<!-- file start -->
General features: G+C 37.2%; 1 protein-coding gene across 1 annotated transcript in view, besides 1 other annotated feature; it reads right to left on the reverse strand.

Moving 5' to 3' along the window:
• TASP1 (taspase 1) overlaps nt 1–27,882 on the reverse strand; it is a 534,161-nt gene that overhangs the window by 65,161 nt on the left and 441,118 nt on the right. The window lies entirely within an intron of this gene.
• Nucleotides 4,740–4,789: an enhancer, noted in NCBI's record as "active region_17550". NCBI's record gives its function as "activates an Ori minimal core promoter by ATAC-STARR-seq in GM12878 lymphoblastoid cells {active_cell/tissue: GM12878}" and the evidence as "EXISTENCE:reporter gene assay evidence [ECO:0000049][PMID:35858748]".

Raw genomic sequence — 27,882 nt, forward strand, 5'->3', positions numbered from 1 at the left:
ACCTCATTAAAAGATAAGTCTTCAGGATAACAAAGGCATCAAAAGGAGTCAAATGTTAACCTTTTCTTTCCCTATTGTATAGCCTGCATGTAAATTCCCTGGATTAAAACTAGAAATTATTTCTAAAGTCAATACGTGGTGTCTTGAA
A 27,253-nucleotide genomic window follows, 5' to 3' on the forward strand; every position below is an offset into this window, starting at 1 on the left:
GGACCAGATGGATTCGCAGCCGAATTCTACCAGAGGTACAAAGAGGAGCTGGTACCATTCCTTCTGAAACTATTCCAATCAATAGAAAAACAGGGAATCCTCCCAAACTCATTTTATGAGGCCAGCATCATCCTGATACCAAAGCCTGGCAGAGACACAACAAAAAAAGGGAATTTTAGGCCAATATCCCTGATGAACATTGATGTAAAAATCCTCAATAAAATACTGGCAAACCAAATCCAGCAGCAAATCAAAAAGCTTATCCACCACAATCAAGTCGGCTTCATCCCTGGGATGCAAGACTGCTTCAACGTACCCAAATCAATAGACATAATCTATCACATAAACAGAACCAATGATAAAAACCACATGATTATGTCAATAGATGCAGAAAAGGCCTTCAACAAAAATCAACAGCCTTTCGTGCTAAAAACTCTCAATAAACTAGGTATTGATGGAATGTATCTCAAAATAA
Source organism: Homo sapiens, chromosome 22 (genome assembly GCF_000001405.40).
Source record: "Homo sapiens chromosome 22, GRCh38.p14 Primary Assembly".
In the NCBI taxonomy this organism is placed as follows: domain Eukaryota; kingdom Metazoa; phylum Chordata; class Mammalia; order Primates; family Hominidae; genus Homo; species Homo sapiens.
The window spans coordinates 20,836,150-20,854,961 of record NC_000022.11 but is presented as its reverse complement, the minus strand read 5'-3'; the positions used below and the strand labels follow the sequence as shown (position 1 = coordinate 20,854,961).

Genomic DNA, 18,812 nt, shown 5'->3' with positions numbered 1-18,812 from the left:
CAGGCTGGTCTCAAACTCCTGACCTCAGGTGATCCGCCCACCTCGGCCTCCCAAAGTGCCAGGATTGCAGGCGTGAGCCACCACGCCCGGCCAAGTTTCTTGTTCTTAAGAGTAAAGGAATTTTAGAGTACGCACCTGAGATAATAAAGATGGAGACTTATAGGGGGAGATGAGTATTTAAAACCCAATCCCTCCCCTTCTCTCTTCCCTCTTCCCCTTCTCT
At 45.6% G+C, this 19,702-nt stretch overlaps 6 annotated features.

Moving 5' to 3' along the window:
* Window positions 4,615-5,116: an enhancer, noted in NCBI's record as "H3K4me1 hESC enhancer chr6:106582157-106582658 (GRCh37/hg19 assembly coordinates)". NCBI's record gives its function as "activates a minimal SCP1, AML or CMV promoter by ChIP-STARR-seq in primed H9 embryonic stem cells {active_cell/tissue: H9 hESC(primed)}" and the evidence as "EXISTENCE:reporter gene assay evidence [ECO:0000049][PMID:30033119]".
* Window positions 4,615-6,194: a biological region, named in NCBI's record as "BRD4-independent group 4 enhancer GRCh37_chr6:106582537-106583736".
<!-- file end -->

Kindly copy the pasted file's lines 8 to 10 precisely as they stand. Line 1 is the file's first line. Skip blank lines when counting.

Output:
GGACCAGATGGATTCGCAGCCGAATTCTACCAGAGGTACAAAGAGGAGCTGGTACCATTCCTTCTGAAACTATTCCAATCAATAGAAAAACAGGGAATCCTCCCAAACTCATTTTATGAGGCCAGCATCATCCTGATACCAAAGCCTGGCAGAGACACAACAAAAAAAGGGAATTTTAGGCCAATATCCCTGATGAACATTGATGTAAAAATCCTCAATAAAATACTGGCAAACCAAATCCAGCAGCAAATCAAAAAGCTTATCCACCACAATCAAGTCGGCTTCATCCCTGGGATGCAAGACTGCTTCAACGTACCCAAATCAATAGACATAATCTATCACATAAACAGAACCAATGATAAAAACCACATGATTATGTCAATAGATGCAGAAAAGGCCTTCAACAAAAATCAACAGCCTTTCGTGCTAAAAACTCTCAATAAACTAGGTATTGATGGAATGTATCTCAAAATAA
Source organism: Homo sapiens, chromosome 22 (genome assembly GCF_000001405.40).
Source record: "Homo sapiens chromosome 22, GRCh38.p14 Primary Assembly".